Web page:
Question Tips on upgrading my graphic card from a r9 280x

Jul 15, 2019
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Hi!
So I decided to upgrade my graphics card.
Im currently running this setup:
Asus z97-a with i5-4690K
16 GB ddr3 RAM
r9 280x

I'm going to buy a b450-f gaming and a ryzen 5 2600 soon, but first Im going to upgrade my graphics.
I've been looking at the Vega 56/64, but I kinda heard both good and bad things about them. I dont really know the difference on GDDR and HBM memory, would this mean any problems with my current setup?
And also, all tips are welcome on a new graphics card. Im trying to stay under 400 dollars
 
Probably the most important question: what's the details on your monitor?
  • Resolution?
  • Refresh rate?
  • Does it have FreeSync, G-Sync, or neither?
    • If it has FreeSync, what is the FreeSync range, and does it have LFC (Low Framerate Compensation)?
 
Jul 15, 2019
7
0
10
0
Probably the most important question: what's the details on your monitor?
  • Resolution?
  • Refresh rate?
  • Does it have FreeSync, G-Sync, or neither?
    • If it has FreeSync, what is the FreeSync range, and does it have LFC (Low Framerate Compensation)?
Im running a Asus VP228HE Screen atm, kind of a budget monitor.
1920x1080 LED, 1 ms refresh rate, 60 Hz. I dont think it has FreeSync or G-Sync.
Im planning on upgrading this aswell when theres enough money for it, but it might be a while.
 

punkncat

Respectable
Apr 3, 2018
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I will throw this at you:

https://www.tomshardware.com/reviews/gpu-hierarchy,4388.html

It is recommended to move at least two tiers up the chart. Note that in the lower section some of the newer cards aren't listed (yet?).

At this time your monitor is really going to limit the noticeable abilities of many of the higher end cards. Where your current CPU will be a limitation as well, the upgrade you are looking at is well regarded in gamer circles.
If it were a "me" situation I would look at nothing less than a GTX1080 or better. Your price point should allow something comparable.

I am currently using a 1080 on a monitor with the same rates as the one you have. Where I am limited in frames, I can play every title I have on Ultra or top settings and maintain right at the 60 or better frame rates.
 
Jul 15, 2019
7
0
10
0
I will throw this at you:

https://www.tomshardware.com/reviews/gpu-hierarchy,4388.html

It is recommended to move at least two tiers up the chart. Note that in the lower section some of the newer cards aren't listed (yet?).

At this time your monitor is really going to limit the noticeable abilities of many of the higher end cards. Where your current CPU will be a limitation as well, the upgrade you are looking at is well regarded in gamer circles.
If it were a "me" situation I would look at nothing less than a GTX1080 or better. Your price point should allow something comparable.

I am currently using a 1080 on a monitor with the same rates as the one you have. Where I am limited in frames, I can play every title I have on Ultra or top settings and maintain right at the 60 or better frame rates.
Thanks for clearing things up a little. I understand there will be limitations until all my upgrades are done, would updating my CPU first be a better idea?

I believe I'll stay at using AMD, so I guess a Vega 64 or RX 5700 would do the job?
 
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Im running a Asus VP228HE Screen atm, kind of a budget monitor.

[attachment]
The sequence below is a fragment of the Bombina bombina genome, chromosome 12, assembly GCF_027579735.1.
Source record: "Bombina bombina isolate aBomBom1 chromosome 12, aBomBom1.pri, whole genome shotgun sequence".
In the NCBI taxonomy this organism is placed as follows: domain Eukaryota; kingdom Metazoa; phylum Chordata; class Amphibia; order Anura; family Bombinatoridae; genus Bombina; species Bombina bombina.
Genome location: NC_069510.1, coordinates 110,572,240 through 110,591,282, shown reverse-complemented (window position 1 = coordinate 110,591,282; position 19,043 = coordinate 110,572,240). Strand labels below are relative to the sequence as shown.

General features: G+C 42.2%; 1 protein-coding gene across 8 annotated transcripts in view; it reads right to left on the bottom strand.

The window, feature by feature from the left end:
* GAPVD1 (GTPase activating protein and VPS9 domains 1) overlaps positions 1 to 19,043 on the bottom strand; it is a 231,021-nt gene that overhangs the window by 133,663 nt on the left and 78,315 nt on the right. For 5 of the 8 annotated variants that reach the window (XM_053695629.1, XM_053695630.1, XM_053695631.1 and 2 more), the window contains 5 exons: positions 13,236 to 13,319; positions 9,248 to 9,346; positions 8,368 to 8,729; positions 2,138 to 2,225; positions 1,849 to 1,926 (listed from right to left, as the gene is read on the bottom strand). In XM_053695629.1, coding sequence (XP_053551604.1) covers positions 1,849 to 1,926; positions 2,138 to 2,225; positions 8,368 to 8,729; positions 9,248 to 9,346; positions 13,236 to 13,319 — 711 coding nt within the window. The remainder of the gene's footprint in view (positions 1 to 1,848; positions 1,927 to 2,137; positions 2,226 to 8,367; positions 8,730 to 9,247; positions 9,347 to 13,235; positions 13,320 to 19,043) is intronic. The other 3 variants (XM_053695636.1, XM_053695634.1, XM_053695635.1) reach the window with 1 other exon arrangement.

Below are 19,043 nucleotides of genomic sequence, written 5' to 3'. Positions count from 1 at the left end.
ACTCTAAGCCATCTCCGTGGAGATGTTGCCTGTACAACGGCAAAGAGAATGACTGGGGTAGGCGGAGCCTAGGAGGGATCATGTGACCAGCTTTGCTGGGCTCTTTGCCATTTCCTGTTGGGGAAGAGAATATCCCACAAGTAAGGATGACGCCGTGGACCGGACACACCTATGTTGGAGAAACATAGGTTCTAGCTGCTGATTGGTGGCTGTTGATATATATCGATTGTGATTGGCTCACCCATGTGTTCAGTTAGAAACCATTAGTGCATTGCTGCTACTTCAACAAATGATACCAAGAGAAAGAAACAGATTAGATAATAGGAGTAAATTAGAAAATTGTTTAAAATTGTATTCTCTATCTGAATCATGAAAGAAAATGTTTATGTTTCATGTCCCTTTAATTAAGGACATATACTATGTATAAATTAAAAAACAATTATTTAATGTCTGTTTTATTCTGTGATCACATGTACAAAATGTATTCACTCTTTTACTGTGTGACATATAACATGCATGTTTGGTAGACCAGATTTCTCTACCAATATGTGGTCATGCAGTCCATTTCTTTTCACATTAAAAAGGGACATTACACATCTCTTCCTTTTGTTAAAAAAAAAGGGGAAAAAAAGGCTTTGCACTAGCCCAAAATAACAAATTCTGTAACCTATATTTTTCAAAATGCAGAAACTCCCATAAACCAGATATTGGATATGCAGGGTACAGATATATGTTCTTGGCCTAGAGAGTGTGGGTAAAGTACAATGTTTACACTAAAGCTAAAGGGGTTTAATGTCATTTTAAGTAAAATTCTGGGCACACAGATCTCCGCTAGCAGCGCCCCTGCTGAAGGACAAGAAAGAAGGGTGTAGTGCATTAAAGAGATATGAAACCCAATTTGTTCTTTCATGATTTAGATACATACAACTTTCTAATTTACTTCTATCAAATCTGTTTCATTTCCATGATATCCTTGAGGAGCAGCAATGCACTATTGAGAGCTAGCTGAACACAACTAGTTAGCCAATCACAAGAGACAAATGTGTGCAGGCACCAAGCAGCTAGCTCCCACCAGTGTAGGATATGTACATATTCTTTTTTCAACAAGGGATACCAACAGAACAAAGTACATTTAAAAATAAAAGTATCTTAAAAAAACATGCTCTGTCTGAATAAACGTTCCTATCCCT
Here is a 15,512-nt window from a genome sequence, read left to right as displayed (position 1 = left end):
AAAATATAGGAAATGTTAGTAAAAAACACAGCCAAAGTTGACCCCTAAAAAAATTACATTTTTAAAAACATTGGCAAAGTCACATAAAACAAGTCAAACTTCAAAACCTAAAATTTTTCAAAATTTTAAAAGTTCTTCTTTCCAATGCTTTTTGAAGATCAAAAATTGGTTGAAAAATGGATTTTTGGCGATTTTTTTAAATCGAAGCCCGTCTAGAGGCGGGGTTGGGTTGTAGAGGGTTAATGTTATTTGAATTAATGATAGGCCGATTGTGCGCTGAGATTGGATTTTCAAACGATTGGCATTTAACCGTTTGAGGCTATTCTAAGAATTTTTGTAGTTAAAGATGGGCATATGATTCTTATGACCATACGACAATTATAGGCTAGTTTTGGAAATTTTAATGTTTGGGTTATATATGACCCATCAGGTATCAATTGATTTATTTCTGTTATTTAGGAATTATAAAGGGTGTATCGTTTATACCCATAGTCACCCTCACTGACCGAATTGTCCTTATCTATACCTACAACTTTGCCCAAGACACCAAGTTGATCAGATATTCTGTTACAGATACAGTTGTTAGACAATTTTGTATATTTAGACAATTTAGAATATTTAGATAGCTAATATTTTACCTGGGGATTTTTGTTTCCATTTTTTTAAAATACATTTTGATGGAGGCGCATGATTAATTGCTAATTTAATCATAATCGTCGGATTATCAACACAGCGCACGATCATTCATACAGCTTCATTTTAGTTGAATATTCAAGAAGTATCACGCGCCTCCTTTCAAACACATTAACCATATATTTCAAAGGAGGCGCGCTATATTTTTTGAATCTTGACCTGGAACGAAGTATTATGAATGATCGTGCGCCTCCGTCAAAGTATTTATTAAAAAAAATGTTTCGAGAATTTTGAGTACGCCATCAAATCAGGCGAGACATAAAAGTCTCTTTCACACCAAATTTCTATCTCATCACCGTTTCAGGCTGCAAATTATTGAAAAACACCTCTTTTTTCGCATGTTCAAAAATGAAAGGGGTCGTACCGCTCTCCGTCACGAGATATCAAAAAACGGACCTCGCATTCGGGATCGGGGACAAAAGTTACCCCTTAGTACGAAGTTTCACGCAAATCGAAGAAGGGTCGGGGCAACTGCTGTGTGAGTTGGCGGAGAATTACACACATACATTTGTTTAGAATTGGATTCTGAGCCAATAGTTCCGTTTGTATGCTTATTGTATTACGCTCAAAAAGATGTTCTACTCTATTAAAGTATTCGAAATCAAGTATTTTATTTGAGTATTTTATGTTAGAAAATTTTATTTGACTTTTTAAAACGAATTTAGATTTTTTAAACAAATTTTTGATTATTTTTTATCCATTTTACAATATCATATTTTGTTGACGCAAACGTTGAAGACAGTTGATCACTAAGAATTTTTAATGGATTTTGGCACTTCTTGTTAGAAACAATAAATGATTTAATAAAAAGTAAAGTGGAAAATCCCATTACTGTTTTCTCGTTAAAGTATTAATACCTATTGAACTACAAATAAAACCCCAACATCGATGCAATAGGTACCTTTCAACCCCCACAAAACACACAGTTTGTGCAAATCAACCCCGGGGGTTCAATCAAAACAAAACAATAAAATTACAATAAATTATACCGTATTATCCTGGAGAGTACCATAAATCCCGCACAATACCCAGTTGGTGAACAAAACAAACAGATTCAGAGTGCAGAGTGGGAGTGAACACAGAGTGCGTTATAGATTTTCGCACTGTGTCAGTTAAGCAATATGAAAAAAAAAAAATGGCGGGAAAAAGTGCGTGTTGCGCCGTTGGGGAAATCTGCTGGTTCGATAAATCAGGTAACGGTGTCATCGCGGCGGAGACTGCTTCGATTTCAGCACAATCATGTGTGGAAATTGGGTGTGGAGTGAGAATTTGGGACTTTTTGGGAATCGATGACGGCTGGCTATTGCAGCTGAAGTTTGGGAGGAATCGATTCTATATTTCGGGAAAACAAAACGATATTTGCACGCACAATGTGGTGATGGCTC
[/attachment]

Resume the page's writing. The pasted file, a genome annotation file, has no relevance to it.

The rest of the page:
1920x1080 LED, 1 ms refresh rate, 60 Hz. I dont think it has FreeSync or G-Sync.
Im planning on upgrading this aswell when theres enough money for it, but it might be a while.
In this case, I would refrain from upgrading your graphics card until you know FOR CERTAIN what resolution and refresh rate you're going for with the monitor you're getting, and even then, wait until you're close to getting the monitor.

There's no point in upgrading your system to display faster than your monitor can manage when you're going to be keeping that monitor for a while.

That way, by the time you actually get close to the new monitor purchase, video cards might be cheaper/faster. The money spent now would be wasted.
 
Jul 15, 2019
7
0
10
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In this case, I would refrain from upgrading your graphics card until you know FOR CERTAIN what resolution and refresh rate you're going for with the monitor you're getting, and even then, wait until you're close to getting the monitor.

There's no point in upgrading your system to display faster than your monitor can manage when you're going to be keeping that monitor for a while.

That way, by the time you actually get close to the new monitor purchase, video cards might be cheaper/faster. The money spent now would be wasted.
Okay! Well, I actually got some extra cash so I can buy a screen aswell.
I just dont think my graphics are good enough.
What about a vega 64/56 and this screen?

  • 24,5" Full HD (1920 x 1080)
  • 144 Hz
  • 1 ms Refresh Rate (GTG)
  • AMD Radeon FreeSync
 
I'm personally a fan of larger screens and ultrawide.

That said, I think that a Vega 56 would do nicely. If you're really trying to push frame rates, then the Vega 64 is the way to go. Both are power hungry, but the Vega 64 ridiculously so. Unless you're getting them at a discount, it might be better to go with the 5700 or 5700XT.

But, if you can get a good deal on a Vega 56, it'll do nicely. You will NOT be breaking 100fps in the latest games with maxed details, but it'll still be a good experience. If crazy fps doesn't matter to you, you might consider using Chill to cap your frames at say, 60, or 75, or something along those lines so that the card isn't constantly trying to run flat out.
 

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